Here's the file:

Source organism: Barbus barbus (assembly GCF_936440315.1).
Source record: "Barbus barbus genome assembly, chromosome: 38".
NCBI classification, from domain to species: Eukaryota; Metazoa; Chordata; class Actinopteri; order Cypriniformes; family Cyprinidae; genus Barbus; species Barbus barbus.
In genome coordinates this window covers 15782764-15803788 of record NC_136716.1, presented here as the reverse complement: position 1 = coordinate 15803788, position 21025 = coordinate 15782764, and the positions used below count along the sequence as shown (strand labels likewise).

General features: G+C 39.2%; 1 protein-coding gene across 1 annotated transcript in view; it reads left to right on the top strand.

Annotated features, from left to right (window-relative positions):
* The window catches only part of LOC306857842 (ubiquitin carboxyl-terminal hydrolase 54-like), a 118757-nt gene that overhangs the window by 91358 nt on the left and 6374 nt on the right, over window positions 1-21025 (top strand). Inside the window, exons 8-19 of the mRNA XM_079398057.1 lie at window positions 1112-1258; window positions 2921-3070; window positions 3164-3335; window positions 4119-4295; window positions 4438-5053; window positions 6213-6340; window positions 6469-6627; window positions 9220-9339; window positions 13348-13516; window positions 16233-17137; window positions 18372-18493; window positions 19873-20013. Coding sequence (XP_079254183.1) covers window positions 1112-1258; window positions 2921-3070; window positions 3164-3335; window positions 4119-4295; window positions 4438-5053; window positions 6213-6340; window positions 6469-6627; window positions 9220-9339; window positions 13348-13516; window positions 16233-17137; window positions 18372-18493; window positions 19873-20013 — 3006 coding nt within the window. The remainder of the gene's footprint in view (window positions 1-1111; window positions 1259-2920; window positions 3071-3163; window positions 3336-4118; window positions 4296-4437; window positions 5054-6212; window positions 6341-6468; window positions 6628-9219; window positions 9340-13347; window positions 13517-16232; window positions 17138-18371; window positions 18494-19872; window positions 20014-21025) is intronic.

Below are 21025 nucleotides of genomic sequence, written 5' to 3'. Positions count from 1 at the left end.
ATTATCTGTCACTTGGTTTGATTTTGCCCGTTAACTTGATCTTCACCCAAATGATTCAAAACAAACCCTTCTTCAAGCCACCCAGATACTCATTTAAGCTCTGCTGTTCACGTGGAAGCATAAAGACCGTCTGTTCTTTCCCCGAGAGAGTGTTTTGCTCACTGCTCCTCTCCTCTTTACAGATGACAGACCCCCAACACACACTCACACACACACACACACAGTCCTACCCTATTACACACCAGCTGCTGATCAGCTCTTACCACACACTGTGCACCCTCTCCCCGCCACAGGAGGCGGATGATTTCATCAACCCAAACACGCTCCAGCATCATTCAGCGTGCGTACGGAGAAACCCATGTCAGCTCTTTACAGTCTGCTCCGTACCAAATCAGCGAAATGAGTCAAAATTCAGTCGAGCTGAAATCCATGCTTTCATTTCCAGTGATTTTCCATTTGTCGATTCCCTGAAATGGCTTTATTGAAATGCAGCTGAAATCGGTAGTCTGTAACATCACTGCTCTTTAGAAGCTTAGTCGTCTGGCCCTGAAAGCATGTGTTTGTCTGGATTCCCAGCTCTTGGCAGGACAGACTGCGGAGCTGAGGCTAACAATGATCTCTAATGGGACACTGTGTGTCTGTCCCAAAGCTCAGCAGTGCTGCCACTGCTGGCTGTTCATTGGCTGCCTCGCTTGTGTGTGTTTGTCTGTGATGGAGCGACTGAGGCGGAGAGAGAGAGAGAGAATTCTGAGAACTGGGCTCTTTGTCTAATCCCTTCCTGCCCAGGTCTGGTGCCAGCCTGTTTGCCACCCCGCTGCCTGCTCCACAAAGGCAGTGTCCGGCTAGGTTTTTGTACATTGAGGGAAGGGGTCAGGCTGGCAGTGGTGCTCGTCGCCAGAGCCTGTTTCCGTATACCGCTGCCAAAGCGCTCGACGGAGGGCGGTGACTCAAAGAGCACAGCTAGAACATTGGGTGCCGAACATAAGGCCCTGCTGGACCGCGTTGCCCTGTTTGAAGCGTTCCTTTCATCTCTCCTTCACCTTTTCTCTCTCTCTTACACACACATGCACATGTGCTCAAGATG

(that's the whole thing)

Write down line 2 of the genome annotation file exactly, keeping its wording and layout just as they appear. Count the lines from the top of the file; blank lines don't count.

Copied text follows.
Source record: "Barbus barbus genome assembly, chromosome: 38".